RAPHAEL COHEN Compared with last year, Ukraine faces two challenges. Militarily, the lines have largely stagnated, if not tilted by sheer force of mass, somewhat in Russia's favor. Politically, the West—and particularly the United States—has struggled to provide the military aid Ukraine needs to sustain the fight. Ukraine can't turn the military tide without more Western military aid, but Ukraine will struggle to get more military aid, unless it can demonstrate to skeptics—particularly in the United States—that it can win on the battlefield.

ANN DAILEY Western political leaders have finally realized this will be a long war. Follow-on effects from this realization vary depending on where a country stands in its support for Ukraine. Countries like Estonia and the United Kingdom have endeavored to invest in defense industrial base production and provide long-term funding to signal to Russia that they cannot hope to win by out-waiting Kyiv's partners. This year will be decisive not just because of what happens on the battlefield, but because 64 countries—including the United States—will go to the polls.

JAMES BLACK After the dramatic swings in territorial control during 2022, the war settled into a positional and attritional grind in 2023. Along with mounting Russian losses in the hundreds of thousands, and the destruction of huge swathes of equipment and consequent mobilization of Russia's economy onto a war footing to replace stocks, the grit of the Ukrainian Armed Forces has long since shattered any illusion that Russian society could be insulated from the dire costs of Putin's “special military operation.”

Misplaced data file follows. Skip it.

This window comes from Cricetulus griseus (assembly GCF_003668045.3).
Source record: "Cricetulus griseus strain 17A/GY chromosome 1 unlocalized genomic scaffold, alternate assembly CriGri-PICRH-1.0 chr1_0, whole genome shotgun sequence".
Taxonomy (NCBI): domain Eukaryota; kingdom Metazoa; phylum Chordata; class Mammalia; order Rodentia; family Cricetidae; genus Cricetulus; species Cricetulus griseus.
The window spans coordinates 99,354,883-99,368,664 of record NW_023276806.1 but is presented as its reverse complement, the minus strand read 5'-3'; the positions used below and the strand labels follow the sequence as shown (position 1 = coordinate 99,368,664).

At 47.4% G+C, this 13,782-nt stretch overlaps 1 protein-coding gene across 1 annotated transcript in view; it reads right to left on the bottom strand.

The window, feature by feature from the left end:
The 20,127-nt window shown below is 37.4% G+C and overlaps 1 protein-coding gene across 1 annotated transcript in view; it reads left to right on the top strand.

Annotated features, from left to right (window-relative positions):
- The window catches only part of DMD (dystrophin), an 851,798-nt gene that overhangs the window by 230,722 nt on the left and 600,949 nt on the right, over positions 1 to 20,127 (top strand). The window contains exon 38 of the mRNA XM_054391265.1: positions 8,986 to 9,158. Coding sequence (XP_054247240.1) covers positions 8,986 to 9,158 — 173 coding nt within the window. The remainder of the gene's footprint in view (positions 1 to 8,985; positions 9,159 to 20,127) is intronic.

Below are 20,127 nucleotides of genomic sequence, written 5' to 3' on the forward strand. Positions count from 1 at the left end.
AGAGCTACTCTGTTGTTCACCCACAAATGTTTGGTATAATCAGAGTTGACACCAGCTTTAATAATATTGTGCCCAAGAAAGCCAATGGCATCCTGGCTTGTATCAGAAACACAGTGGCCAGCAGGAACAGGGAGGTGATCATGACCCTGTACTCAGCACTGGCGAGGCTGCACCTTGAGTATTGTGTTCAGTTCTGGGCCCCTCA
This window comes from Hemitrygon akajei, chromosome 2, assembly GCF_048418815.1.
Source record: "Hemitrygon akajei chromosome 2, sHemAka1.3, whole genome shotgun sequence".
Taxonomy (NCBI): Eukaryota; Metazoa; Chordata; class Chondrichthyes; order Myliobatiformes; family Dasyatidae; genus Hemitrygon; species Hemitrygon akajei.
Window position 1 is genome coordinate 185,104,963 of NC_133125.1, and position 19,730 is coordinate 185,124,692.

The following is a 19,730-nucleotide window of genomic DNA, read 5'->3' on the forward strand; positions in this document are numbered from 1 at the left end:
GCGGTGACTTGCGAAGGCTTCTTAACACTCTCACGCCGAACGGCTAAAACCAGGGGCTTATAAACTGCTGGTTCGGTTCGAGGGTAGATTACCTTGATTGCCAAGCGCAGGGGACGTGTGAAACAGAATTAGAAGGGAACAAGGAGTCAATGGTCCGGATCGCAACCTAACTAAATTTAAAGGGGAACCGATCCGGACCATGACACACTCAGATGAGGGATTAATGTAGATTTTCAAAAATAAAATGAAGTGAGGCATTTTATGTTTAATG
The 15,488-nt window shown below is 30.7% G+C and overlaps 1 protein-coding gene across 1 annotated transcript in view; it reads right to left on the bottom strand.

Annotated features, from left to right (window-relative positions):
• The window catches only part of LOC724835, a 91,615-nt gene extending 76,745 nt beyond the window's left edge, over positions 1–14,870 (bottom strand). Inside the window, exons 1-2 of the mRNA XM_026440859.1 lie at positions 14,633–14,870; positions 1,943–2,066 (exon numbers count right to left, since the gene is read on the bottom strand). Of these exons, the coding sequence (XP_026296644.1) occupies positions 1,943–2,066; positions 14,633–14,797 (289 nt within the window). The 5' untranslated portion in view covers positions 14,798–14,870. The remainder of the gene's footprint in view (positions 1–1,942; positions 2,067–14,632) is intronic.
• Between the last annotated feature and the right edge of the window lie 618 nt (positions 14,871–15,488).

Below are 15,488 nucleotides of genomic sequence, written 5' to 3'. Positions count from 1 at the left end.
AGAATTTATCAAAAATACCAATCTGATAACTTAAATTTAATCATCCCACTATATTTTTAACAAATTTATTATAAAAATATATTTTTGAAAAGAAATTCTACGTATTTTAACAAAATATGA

MARTA KEPE Over the last year the war has turned into a grinding war of attrition. Both sides have experienced various problems from logistics and sustainment to almost inescapable surveillance by the other side.

Where do you think the conflict will be one year from now?

COHEN To be blunt, it's going to depend a little on the U.S. elections and whether American aid to Ukraine keeps flowing. This war can only be won in Ukraine, but it can be lost here in Washington, D.C.

Beyond the Eye of the Storm

Bryan Frederick, Caitlin McCulloch

Climate change is on the verge of altering political, economic, and social systems in ways that could have far-reaching effects on U.S. security interests. There is growing awareness within the U.S. government that climate change could pose a serious national security threat. However, although the need to prepare for the physical effects of climate change on military operations and basing is well understood, how climate change might affect other aspects of international security has not been thoroughly studied.